Chapter 9: Citations and Referencing
- Identify when to summarize, paraphrase, and directly quote information from research sources
- Identify when citations are needed
- Introduce sources
- Throughout the writing process, be scrupulous about documenting information taken from sources. The purpose of doing so is twofold:
- To give credit to other writers or researchers for their ideas
- To allow your reader to follow up and learn more about the topic if desired
You will cite sources within the body of your paper and at the end of the paper in your references section. For this assignment, you will use the citation format used by the American Psychological Association (also known as APA style). Within this course and for all of your courses at JIBC, you will need to follow the JIBC APA Reference Guide when formatting citations and references within your papers.
This section covers the nitty-gritty details of in-text citations. You will learn how to format citations for different types of source materials, whether you are citing brief quotations, paraphrasing ideas, or quoting longer passages. You will also learn techniques you can use to introduce quoted and paraphrased material effectively. Keep this section handy as a reference to consult while writing the body of your paper.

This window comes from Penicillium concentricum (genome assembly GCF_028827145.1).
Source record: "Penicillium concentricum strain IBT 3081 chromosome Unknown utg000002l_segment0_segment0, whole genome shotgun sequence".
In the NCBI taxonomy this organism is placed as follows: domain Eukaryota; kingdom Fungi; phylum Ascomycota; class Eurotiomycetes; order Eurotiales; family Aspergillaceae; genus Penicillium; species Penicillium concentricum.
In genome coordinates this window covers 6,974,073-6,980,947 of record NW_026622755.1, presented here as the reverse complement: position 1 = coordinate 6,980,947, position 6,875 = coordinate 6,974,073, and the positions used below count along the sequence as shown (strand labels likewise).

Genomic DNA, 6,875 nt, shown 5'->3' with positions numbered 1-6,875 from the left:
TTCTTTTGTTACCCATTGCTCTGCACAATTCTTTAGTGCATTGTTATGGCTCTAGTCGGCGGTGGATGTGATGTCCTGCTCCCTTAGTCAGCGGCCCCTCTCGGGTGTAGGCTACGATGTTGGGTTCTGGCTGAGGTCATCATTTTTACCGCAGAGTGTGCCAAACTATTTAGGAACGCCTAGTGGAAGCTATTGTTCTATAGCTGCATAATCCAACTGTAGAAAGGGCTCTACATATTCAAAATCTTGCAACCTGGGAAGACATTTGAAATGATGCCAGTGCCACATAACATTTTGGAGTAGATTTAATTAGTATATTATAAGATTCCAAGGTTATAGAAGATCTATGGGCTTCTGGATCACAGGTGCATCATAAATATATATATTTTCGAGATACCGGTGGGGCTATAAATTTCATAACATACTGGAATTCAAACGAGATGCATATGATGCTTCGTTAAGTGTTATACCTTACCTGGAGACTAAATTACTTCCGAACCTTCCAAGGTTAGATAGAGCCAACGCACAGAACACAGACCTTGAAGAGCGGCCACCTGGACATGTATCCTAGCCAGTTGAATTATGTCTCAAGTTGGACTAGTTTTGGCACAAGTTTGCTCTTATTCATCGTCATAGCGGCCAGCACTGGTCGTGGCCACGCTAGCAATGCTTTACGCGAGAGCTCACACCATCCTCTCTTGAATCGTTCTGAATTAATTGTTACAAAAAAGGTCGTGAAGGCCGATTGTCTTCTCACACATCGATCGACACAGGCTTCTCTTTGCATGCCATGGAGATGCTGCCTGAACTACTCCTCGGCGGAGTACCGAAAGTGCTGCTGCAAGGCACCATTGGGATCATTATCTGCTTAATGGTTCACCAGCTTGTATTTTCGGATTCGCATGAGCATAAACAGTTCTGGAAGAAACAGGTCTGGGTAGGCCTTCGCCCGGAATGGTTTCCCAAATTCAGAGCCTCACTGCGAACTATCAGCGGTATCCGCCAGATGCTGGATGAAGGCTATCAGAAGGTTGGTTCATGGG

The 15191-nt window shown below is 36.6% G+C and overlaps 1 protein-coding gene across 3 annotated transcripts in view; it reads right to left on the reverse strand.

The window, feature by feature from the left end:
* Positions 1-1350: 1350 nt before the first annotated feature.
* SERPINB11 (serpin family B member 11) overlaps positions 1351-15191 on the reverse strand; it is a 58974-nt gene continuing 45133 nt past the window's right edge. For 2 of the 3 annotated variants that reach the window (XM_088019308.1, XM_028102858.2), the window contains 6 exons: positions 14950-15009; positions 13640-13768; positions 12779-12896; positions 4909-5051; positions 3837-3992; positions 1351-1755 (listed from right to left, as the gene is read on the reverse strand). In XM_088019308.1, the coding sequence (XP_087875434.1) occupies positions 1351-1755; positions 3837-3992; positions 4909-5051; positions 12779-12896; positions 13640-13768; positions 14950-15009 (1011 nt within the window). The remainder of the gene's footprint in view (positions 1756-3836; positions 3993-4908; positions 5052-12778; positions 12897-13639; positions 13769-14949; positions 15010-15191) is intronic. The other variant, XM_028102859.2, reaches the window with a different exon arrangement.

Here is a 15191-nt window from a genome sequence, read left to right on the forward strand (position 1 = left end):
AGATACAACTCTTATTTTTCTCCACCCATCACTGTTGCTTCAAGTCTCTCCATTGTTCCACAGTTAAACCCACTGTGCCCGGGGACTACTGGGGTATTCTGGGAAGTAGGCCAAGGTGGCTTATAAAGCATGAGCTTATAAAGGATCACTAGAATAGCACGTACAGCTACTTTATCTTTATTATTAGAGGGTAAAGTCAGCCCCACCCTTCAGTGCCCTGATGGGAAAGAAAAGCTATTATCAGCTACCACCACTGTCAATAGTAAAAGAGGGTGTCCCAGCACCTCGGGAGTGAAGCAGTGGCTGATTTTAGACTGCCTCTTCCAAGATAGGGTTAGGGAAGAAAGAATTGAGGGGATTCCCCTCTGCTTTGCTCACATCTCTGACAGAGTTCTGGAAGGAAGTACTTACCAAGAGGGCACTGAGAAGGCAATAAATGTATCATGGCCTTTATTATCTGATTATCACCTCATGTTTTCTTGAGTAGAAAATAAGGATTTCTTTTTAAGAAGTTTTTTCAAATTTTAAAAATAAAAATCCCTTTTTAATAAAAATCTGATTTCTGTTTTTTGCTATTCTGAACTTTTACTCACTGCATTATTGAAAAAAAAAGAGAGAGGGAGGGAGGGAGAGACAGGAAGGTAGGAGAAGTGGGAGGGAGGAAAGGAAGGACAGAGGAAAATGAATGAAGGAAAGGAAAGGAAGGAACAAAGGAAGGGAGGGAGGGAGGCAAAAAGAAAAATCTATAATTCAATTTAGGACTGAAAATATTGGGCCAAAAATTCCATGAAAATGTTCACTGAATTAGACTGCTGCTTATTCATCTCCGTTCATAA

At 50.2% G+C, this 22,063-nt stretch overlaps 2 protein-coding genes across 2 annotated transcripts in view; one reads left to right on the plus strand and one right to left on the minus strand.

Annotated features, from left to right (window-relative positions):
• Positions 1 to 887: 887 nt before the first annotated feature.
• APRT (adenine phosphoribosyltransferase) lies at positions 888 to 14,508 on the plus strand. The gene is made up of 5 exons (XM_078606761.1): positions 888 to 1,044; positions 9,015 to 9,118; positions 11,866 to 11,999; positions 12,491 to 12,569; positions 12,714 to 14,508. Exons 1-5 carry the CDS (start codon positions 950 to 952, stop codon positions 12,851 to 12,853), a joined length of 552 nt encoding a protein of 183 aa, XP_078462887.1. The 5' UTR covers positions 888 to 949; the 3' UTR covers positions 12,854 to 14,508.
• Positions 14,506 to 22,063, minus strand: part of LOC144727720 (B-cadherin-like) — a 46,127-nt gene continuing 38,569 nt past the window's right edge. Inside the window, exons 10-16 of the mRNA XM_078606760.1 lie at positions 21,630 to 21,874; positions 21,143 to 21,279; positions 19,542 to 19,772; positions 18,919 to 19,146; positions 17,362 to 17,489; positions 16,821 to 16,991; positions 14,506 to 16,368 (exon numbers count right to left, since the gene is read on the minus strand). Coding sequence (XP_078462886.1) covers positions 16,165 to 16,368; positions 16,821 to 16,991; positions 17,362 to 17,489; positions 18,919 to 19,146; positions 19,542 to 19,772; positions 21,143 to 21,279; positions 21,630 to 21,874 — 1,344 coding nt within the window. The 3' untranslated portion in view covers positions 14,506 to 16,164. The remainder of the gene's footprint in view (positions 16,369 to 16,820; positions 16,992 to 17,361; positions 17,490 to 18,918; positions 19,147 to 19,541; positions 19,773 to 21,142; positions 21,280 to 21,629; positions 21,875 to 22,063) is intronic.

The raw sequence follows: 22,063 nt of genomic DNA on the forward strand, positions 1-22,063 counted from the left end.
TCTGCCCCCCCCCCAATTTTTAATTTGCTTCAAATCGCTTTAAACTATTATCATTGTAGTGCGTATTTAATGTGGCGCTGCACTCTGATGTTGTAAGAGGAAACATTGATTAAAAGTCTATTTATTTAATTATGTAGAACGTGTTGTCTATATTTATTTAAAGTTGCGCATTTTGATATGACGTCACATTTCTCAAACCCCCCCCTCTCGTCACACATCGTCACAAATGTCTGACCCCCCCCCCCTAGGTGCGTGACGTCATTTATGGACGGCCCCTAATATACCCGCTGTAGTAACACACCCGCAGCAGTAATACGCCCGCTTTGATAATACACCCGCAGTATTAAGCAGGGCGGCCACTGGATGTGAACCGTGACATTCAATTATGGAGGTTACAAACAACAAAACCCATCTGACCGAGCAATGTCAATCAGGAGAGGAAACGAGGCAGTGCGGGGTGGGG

Formatting Cited Material: The Basics
In-text citations usually provide the name of the author(s) and the year the source was published. For direct quotations, the page number must also be included. Use past tense verbs when introducing a quote: for example, “Smith found…,” not “Smith finds.…”
Citing Sources in the Body of Your Paper
In–text citations document your sources within the body of your paper. These include two vital pieces of information: the author’s name and the year the source material was published. When quoting a print source, also include in the citation the page number where the quoted material originally appears. The page number follows the year in the in-text citation. Page numbers are necessary only when content has been directly quoted, not when it has been summarized or paraphrased.
Using Source Material in Your Paper
One of the challenges of writing a research paper is successfully integrating your ideas with material from your sources. Your paper must explain what you think, or it will read like a disconnected string of facts and quotations. However, you also need to support your ideas with research, or they will seem insubstantial. How do you strike the right balance?